Cross-Functional Efforts Key to Social Marketing

Howard Sholkin
Howard Sholkin

The rapid growth of social channels, blogs and LinkedIn has grabbed the attention of professionals throughout most every organization. And public relations departments, of course, have been among the earliest adopters of social media. Consumers upset with a product, service or how they are treated no longer have to send a complaint email or simply grin and bear it. They can share a gripe with their networks and grab the attention of a company, and, in some cases, gain a satisfactory resolution to the complaint.

On occasion, the issue can morph into a news story or trigger so much social chatter that PR must get involved.

Here’s a road map to make sure you are prepared for when social channels go, well, social, and avoid being reactionary.

▶ Social marketing usually does not live in isolation. It is part of a marketing model that has become quite popular:

Paid: Ads and other sponsorships that must be purchased for promotion.

Owned: Websites, social media company pages and any content controlled by the company.

Earned: This is where social comes in, as the content needs to be of enough value to be shared or talked about.

PR is the closest of all marketing communication disciplines to the earned part of the “POE” model.

Media relations is built around positively influencing third-party sources with announcements and ongoing relationships with reporters, bloggers, analysts and influencers.

Social programs are often built around links to content, including news releases, articles generated by PR, blogs, case studies and white papers.

With these kind of assets, PR agency Edelman is moving into media buying based on native advertising, built around journalistic-style material (PR pros’ strength) that is placed near relevant editorial.

Yet to produce appropriate multimedia content requires input not just by PR, but marketing, technical and product specialists, sales, customers and senior executives.

It’s pull more than push.

Social networks flip the push mentality that has driven marketing and advertising for decades. The pull of earned media requires understanding, empathy, and content that is valued by the intended audiences.

IDG Global Solutions (IGS) marketing efforts in the U.S., for example, are led by communicators and digital marketers, with big assists from colleagues and third-party sources. The focal point of both content marketing and links for social networks is the IDG Knowledge Hub.

Launched in 2008, the Knowledge Hub could not exist without content from throughout IDG, including research from media brands and sister IT market research company IDC.

These companies welcome the visibility and promotion their content receives in the Knowledge Hub. The site features:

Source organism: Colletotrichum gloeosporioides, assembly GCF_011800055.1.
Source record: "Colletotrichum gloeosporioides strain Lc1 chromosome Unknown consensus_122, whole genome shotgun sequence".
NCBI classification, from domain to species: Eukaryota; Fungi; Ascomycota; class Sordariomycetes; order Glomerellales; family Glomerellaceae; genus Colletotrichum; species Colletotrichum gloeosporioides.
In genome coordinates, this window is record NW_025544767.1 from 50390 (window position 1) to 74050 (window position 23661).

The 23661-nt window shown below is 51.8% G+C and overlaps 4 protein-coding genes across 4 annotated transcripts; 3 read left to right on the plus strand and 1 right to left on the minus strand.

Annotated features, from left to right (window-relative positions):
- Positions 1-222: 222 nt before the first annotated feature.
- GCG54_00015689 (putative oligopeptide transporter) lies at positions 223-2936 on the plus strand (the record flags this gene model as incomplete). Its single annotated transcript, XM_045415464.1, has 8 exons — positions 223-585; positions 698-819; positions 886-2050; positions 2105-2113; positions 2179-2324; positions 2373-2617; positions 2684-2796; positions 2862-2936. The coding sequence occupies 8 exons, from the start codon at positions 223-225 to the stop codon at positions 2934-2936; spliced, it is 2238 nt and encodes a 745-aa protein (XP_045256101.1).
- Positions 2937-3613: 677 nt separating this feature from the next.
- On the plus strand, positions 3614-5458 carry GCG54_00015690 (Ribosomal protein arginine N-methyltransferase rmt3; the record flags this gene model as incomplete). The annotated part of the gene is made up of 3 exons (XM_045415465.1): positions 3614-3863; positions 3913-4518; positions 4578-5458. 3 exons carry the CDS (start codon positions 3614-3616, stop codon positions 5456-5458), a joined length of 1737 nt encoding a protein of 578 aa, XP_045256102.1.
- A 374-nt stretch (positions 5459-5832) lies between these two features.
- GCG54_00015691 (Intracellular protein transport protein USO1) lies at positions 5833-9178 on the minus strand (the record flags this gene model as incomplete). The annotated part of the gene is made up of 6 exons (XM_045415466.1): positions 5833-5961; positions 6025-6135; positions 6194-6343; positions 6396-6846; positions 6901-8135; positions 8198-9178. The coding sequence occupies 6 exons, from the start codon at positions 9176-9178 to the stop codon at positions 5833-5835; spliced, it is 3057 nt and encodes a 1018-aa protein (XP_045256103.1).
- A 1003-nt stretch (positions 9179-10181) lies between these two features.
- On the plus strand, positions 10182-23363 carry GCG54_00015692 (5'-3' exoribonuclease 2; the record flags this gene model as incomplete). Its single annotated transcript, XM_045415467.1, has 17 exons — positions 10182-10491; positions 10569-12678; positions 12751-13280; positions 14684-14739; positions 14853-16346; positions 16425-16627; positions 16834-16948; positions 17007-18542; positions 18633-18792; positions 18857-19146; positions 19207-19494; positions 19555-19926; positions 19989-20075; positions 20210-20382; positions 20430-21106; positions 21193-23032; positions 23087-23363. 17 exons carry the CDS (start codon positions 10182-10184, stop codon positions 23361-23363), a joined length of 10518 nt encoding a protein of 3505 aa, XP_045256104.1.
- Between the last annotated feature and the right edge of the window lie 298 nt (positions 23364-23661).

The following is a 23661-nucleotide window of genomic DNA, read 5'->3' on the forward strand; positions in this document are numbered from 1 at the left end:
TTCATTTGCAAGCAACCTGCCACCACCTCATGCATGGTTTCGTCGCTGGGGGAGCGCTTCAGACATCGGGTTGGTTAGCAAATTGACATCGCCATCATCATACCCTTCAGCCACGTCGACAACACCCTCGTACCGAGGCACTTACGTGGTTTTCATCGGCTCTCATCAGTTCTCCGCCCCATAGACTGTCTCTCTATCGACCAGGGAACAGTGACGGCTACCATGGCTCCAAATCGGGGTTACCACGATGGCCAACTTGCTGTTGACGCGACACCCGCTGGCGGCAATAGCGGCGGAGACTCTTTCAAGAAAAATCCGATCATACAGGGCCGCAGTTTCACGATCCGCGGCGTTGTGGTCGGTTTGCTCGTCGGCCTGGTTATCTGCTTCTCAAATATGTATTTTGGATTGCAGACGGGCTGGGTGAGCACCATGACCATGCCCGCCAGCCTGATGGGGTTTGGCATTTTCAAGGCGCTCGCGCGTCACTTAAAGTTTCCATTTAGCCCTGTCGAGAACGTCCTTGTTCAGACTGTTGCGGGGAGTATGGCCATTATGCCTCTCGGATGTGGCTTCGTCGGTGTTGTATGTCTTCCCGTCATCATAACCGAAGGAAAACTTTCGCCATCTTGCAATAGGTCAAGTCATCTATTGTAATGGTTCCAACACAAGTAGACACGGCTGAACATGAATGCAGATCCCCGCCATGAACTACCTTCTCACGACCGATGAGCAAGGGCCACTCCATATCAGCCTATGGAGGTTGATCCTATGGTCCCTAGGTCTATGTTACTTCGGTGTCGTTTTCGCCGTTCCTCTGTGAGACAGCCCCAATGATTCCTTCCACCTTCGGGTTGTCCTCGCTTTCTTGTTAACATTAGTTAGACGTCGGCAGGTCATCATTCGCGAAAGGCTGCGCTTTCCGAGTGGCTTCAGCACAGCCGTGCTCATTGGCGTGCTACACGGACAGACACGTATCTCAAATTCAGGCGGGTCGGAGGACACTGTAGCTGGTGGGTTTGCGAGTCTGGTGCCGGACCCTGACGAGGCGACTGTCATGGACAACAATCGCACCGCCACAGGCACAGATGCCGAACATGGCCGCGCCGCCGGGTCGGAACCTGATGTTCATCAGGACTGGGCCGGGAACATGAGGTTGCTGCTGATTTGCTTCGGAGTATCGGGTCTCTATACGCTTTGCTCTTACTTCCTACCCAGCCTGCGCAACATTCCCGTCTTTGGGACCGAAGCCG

• Abstracts and links to articles, commentaries and research from around the Web covering digital marketing, media, social media, mobile, technology industry and international issues and trends.

• News articles and news releases about International Data Group (IDG), the parent company of IGS and IDG subsidiaries. The majority of the content is more informational than promotional, a key requirement for earned media.

A new edge to your PR career.

PR professionals are in a great position to take a leadership position in earned media, but it may not be easy.

Communicators should use at least a few of the social platforms to forge a coalition of socially minded professionals across their organizations.

Identify a few business objectives to start, before the coalition agrees on a course of action, participants and metrics. You may be surprised by the results. PRN


Howard Sholkin is director of communications and marketing programs at IDG Global Solutions. Follow him on Twitter, @hsholkin.

This article appeared in the August 19 issue of PR News. Subscribe to PR News today to receive weekly comprehensive coverage of the most fundamental PR topics from visual storytelling to crisis management to media training.

  • Richard T. Cole

    I think you mean social media marketing? Social marketing has a well established definition…”Social marketing was “born” as a discipline in the 1970s, when Philip Kotler and Gerald Zaltman realized that the same marketing principles that were being used to sell products to consumers could be used to “sell” ideas, attitudes and behaviors. Kotler and Andreasen define social marketing as “differing from other areas of marketing only with respect to the objectives of the marketer and his or her organization. Social marketing seeks to influence social behaviors not to benefit the marketer, but to benefit the target audience and the general society.”